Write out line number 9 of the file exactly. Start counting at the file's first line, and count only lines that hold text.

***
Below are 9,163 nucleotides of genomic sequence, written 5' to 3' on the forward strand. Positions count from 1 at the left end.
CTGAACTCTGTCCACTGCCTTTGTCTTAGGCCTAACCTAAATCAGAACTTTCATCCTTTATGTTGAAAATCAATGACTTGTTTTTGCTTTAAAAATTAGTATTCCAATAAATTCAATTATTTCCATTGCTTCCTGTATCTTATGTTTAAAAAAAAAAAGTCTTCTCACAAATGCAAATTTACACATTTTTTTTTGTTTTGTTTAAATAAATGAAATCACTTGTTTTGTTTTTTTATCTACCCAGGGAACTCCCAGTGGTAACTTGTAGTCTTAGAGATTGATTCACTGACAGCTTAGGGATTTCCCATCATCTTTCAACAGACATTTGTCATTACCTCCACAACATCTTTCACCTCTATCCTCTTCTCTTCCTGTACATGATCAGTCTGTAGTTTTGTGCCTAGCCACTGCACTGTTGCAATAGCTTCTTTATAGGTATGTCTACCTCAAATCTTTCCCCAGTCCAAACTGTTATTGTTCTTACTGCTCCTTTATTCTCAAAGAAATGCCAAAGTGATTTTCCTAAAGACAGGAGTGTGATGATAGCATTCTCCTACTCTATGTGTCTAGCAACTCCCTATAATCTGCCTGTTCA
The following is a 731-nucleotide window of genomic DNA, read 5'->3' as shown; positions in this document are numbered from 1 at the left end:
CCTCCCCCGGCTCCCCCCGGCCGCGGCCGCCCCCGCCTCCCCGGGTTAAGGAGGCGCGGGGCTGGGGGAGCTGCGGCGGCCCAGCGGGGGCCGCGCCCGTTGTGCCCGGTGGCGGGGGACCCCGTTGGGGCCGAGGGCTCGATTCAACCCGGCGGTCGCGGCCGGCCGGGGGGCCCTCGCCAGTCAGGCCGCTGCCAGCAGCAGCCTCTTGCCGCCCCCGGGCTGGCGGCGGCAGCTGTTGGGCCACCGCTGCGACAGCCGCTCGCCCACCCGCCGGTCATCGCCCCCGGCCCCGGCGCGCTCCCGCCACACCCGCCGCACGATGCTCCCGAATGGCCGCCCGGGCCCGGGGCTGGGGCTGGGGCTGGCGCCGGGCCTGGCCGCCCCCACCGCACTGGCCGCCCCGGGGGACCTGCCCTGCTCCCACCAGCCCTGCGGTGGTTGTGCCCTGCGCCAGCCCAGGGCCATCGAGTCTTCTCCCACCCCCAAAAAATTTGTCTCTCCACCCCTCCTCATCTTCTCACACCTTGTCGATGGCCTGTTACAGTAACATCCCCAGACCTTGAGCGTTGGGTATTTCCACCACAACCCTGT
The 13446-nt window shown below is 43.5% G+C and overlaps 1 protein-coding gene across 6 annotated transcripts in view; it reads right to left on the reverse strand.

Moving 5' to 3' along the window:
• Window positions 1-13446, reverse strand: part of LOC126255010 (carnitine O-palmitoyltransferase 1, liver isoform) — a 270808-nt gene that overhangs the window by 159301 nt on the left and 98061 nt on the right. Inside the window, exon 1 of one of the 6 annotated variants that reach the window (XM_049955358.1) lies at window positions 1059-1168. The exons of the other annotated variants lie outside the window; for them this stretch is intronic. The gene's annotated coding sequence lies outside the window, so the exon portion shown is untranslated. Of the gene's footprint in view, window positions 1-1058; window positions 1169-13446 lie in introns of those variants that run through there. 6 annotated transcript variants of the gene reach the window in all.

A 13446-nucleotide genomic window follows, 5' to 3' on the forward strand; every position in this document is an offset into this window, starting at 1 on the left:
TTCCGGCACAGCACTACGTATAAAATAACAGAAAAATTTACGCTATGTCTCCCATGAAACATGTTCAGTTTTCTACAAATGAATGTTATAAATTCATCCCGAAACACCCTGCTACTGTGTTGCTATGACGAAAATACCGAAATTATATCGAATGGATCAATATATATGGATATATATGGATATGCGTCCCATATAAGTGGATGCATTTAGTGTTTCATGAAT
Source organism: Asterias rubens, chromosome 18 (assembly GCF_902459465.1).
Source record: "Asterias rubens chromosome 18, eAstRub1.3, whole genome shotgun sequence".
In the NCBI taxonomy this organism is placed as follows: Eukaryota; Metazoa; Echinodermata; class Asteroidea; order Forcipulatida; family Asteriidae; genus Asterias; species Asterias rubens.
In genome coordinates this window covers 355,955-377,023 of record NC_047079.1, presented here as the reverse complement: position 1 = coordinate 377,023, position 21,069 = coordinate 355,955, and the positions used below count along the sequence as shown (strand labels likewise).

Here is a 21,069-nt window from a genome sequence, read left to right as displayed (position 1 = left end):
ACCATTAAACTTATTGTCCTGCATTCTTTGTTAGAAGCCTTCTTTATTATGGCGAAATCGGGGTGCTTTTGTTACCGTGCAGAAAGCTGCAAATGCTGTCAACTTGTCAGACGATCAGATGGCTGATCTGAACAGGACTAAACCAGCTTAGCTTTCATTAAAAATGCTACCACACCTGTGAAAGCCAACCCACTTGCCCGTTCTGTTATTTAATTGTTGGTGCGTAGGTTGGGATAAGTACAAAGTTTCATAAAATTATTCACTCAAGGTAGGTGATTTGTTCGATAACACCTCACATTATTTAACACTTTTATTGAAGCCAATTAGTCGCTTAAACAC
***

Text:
TTCCGGCACAGCACTACGTATAAAATAACAGAAAAATTTACGCTATGTCTCCCATGAAACATGTTCAGTTTTCTACAAATGAATGTTATAAATTCATCCCGAAACACCCTGCTACTGTGTTGCTATGACGAAAATACCGAAATTATATCGAATGGATCAATATATATGGATATATATGGATATGCGTCCCATATAAGTGGATGCATTTAGTGTTTCATGAAT